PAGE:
Monitoring the timing of the desorption phase is relatively straightforward. The device was prepared for this measurement by carrying out one adsorption phase to ensure that MOF-801 (400 g) was fully saturated with water. Upon beginning the desorption phase and monitoring the sensor placed at the condensation compartment, MOF-801 released water vapor from its pores by observing the dew point of the air increasing to a maximum. Reaching this maximum ultimately signaled the end of the desorption phase, at which time a gradual decrease was observed until this internal dew point value was equivalent to the external dew point value (Fig. 3b). We note that the desorption phase was tested at low temperatures (20–25 °C) and varying RH (14, 30, 34, and 45% RH), from which all measurements exhibited the same behavior, but with different rates of change in dew point. In general, a higher RH resulted in higher water uptake and required a longer desorption time. According to the water sorption isotherm of MOF-801, ca. 79% of the total uptake capacity is reached by 20% RH. This means that at RH > 20%, the timing of the desorption phase is relatively the same, but significantly different at RH < 20% (Fig. 3b). Similar to the adsorption phase, when closing the 5 mm outlet in the condensation compartment, a 14–32 min increase in the desorption time was observed, which resulted in a reduction of 7–19 mL cycle−1 water production. From these measurements, a second algorithm was developed to correlate heating time to the external conditions (i.e., RH and temperature) and the power (W) of the electric heater employed (see Supplementary Note 4).
Performance evaluation of the adaptive water harvesting device
Using RH and temperature data from sensors positioned throughout the enclosure, the device applies the two adaptive adsorption and desorption phase algorithms to control the timings of these phases as a function of external environmental conditions (i.e., RH and temperature). To evaluate the performance of this adaptive mode of operation against the previous active mode, we loaded two identical devices with 400 g of MOF-801 and programmed the operation of each device according to Supplementary Figs. 26 and 31. Under the same conditions, the performance for both devices in terms of change in RH as a function of time is presented in Fig. 4a, b for a 14 h total time spanning a portion of the day into the night. Over this period, the lowest and highest external RHs were measured to be 19% and 46%, respectively. Interestingly, the first cycle of the adaptive device with external conditions of 23% RH and 25 °C was found to be 46.5 min faster than the active device demonstrating its ability to adapt and enhance the WHC rate.
When considering an adsorbent material’s water uptake capacity is limited by RH regardless of extended cycling time, the advantages of the adaptive mode of operation become clear. Under low RH conditions, the adaptive device will reach its maximum capacity at the specified RH, at which point it will immediately begin the desorption phase without consuming more time in the adsorption phase. However, for the active device in these same conditions, the adsorbent will reach its maximum capacity faster. Therefore, the remaining pre-programmed time for the adsorption phase is wasted. Similar reasoning can be extended to the desorption phase. Lower water uptake per cycle in the adaptive mode of operation requires a shorter desorption time than the pre-programmed desorption time used in the active mode of operation (Fig. 4c).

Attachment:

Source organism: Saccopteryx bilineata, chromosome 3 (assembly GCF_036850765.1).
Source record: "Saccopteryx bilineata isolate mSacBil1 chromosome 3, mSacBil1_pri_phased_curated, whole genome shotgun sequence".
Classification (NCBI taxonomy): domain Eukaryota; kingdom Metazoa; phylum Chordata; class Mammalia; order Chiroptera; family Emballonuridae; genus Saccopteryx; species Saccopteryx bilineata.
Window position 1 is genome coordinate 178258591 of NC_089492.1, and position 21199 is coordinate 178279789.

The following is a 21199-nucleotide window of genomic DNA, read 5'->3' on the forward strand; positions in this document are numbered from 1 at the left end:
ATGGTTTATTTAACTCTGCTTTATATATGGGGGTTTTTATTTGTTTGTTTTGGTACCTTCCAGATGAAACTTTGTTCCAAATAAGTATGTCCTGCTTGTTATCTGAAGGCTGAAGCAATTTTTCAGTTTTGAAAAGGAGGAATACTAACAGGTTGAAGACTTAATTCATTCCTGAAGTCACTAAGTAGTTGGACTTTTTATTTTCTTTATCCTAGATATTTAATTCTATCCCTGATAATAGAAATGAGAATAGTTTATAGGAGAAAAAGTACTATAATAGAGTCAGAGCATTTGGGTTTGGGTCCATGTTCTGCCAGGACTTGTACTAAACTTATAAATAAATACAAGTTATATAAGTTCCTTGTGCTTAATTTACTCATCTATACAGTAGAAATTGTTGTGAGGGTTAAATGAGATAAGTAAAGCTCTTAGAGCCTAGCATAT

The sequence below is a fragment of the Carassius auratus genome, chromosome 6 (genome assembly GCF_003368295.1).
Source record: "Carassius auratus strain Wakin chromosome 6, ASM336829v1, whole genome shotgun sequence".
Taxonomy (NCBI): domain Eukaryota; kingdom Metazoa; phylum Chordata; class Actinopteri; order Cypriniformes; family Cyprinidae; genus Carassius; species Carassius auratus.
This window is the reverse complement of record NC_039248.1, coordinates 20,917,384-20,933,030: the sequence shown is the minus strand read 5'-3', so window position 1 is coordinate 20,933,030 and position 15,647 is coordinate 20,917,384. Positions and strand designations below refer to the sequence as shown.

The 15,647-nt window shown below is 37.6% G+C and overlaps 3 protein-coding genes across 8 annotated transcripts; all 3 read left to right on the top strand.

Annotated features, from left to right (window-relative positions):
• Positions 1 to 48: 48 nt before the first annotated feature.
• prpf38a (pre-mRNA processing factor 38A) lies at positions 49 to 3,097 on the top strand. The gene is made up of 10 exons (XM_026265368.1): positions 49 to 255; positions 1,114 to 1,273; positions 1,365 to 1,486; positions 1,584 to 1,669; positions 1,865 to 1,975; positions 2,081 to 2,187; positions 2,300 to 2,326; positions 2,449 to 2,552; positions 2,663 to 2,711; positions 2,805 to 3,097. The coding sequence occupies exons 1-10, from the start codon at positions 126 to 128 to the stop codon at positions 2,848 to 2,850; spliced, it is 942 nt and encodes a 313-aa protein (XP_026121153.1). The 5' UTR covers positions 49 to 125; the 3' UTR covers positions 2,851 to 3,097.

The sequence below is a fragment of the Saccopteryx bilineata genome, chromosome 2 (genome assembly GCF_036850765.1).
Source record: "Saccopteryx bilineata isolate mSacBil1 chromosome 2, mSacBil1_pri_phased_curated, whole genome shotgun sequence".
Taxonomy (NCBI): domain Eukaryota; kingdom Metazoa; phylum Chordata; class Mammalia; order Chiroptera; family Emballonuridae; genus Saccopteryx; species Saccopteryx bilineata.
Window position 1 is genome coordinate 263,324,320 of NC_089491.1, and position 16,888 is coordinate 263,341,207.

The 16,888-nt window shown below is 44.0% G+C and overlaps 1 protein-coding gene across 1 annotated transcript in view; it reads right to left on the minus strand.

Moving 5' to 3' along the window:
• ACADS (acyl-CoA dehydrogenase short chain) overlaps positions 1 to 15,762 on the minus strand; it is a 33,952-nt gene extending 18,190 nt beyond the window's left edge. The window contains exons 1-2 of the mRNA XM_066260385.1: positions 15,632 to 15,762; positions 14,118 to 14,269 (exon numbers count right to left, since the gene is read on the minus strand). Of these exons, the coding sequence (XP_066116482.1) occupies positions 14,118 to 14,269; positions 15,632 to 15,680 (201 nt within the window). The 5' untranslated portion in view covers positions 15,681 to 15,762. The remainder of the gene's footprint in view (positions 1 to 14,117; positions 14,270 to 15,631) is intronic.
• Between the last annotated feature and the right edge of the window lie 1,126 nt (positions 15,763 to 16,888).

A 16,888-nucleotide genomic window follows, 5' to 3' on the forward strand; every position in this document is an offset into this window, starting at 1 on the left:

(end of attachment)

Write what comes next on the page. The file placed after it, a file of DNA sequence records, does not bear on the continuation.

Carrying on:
As the RH increases throughout the day and into the night, the difference in cycling rates becomes indistinguishable (e.g., <3 min for cycle 9 at 46% RH and 25 °C). This is because an increased RH during the night increases MOF-801’s water uptake, which, in turn, increases the timings of the adsorption and desorption phases of the adaptive device (Fig. 4a). Under high RH conditions, the adaptive mode of operation will reach MOF-801’s maximum capacity and, once achieved, will immediately start the desorption phase. For the same conditions, the pre-programmed timing for the adsorption phase of the active mode of operation will not be enough to reach MOF-801’s maximum capacity leading to lower water production (Fig. 4d).
From this comparison, the adaptive device was proven to produce 26% more water (3.52 LH2O kgMOF-801−1 d−1) than our active device (2.6 LH2O kgMOF-801−1 d−1) under the same climate conditions. For example, in cycle 3, the RH difference during the adsorption phase of the adaptive device was 39% compared with 28% calculated for the active device. This is a 36% increase in water adsorption by MOF-801 during this WHC. Similarly, in cycle 3, the RH difference during the desorption phase of the adaptive and active devices were 37% and 26%, respectively, which represents a 45% increase in desorbed water by the adaptive device. Resulting from the increased WHC rates, the adaptive device realized a 44% reduction in the consumed power per WHC under low RH conditions (20%) in comparison to the active device (see Supplementary Note 5). When operating at high RH conditions (46%), a 26% reduction in consumed power per WHC was achieved by the adaptive device with respect to the active device. Overall, the adaptive device consumed 1.67–5.25 kWh LH2O−1 based on the weather conditions of that specific day (19–46% RH) and saved considerable time by requiring 1.5 cycles less than the active device. Figure 4b shows the variation of the cycling time as the RH varies during the day.
Compared with other adsorbent-driven water harvesting devices, our MOF-801-based adaptive device reduces the amount of adsorbent material required for producing enough water required to fulfill daily personal consumption needs (3.5 L) by 75%, 73%, and 57% with respect to devices based on super moisture-absorbent gels, super hygroscopic polymer films, and hygroscopic salts in a hydrogel-derived matrix, respectively (Table 1)26,27,28. Furthermore, our adaptive device drastically reduces energy consumption by 60% compared to the benchmark device based on super hygroscopic polymer films while maintaining a smaller physical footprint (Table 1).